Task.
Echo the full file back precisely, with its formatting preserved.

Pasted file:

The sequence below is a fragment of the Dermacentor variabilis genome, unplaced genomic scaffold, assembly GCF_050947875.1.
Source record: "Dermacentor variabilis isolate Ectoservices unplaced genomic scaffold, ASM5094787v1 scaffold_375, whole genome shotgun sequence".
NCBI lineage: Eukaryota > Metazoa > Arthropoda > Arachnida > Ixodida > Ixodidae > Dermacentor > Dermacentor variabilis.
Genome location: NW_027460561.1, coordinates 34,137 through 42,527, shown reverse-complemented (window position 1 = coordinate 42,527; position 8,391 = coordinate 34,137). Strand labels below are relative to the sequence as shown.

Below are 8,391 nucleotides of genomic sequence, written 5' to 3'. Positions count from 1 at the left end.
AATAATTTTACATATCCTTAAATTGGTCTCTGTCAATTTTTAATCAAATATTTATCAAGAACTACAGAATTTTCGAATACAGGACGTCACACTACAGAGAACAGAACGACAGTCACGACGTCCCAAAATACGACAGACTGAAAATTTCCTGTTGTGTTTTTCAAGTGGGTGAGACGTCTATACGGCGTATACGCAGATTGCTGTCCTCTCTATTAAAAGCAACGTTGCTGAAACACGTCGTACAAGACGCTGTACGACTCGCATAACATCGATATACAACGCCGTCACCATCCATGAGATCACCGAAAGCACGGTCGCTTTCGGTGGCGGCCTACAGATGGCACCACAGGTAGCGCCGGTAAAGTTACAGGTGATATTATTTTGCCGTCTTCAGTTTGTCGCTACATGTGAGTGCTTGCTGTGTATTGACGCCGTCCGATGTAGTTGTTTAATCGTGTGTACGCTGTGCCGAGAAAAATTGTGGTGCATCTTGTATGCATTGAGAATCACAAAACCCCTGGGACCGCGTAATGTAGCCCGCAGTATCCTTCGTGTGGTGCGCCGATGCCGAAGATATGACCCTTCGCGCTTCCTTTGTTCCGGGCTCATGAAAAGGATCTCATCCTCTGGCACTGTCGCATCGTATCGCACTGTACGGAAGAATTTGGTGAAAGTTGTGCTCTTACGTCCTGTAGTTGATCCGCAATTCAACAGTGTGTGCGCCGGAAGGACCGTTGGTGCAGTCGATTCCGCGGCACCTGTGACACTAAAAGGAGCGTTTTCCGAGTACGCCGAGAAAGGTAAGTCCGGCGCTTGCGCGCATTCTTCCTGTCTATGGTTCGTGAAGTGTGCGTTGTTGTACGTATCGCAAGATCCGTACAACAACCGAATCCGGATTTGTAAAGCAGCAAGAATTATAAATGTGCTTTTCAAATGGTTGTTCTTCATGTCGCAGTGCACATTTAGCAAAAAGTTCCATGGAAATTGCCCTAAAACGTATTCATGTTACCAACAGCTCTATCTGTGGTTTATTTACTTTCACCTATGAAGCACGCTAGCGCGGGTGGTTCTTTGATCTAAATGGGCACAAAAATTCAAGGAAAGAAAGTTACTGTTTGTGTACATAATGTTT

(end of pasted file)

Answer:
The sequence below is a fragment of the Dermacentor variabilis genome, unplaced genomic scaffold, assembly GCF_050947875.1.
Source record: "Dermacentor variabilis isolate Ectoservices unplaced genomic scaffold, ASM5094787v1 scaffold_375, whole genome shotgun sequence".
NCBI lineage: Eukaryota > Metazoa > Arthropoda > Arachnida > Ixodida > Ixodidae > Dermacentor > Dermacentor variabilis.
Genome location: NW_027460561.1, coordinates 34,137 through 42,527, shown reverse-complemented (window position 1 = coordinate 42,527; position 8,391 = coordinate 34,137). Strand labels below are relative to the sequence as shown.

Below are 8,391 nucleotides of genomic sequence, written 5' to 3'. Positions count from 1 at the left end.
AATAATTTTACATATCCTTAAATTGGTCTCTGTCAATTTTTAATCAAATATTTATCAAGAACTACAGAATTTTCGAATACAGGACGTCACACTACAGAGAACAGAACGACAGTCACGACGTCCCAAAATACGACAGACTGAAAATTTCCTGTTGTGTTTTTCAAGTGGGTGAGACGTCTATACGGCGTATACGCAGATTGCTGTCCTCTCTATTAAAAGCAACGTTGCTGAAACACGTCGTACAAGACGCTGTACGACTCGCATAACATCGATATACAACGCCGTCACCATCCATGAGATCACCGAAAGCACGGTCGCTTTCGGTGGCGGCCTACAGATGGCACCACAGGTAGCGCCGGTAAAGTTACAGGTGATATTATTTTGCCGTCTTCAGTTTGTCGCTACATGTGAGTGCTTGCTGTGTATTGACGCCGTCCGATGTAGTTGTTTAATCGTGTGTACGCTGTGCCGAGAAAAATTGTGGTGCATCTTGTATGCATTGAGAATCACAAAACCCCTGGGACCGCGTAATGTAGCCCGCAGTATCCTTCGTGTGGTGCGCCGATGCCGAAGATATGACCCTTCGCGCTTCCTTTGTTCCGGGCTCATGAAAAGGATCTCATCCTCTGGCACTGTCGCATCGTATCGCACTGTACGGAAGAATTTGGTGAAAGTTGTGCTCTTACGTCCTGTAGTTGATCCGCAATTCAACAGTGTGTGCGCCGGAAGGACCGTTGGTGCAGTCGATTCCGCGGCACCTGTGACACTAAAAGGAGCGTTTTCCGAGTACGCCGAGAAAGGTAAGTCCGGCGCTTGCGCGCATTCTTCCTGTCTATGGTTCGTGAAGTGTGCGTTGTTGTACGTATCGCAAGATCCGTACAACAACCGAATCCGGATTTGTAAAGCAGCAAGAATTATAAATGTGCTTTTCAAATGGTTGTTCTTCATGTCGCAGTGCACATTTAGCAAAAAGTTCCATGGAAATTGCCCTAAAACGTATTCATGTTACCAACAGCTCTATCTGTGGTTTATTTACTTTCACCTATGAAGCACGCTAGCGCGGGTGGTTCTTTGATCTAAATGGGCACAAAAATTCAAGGAAAGAAAGTTACTGTTTGTGTACATAATGTTT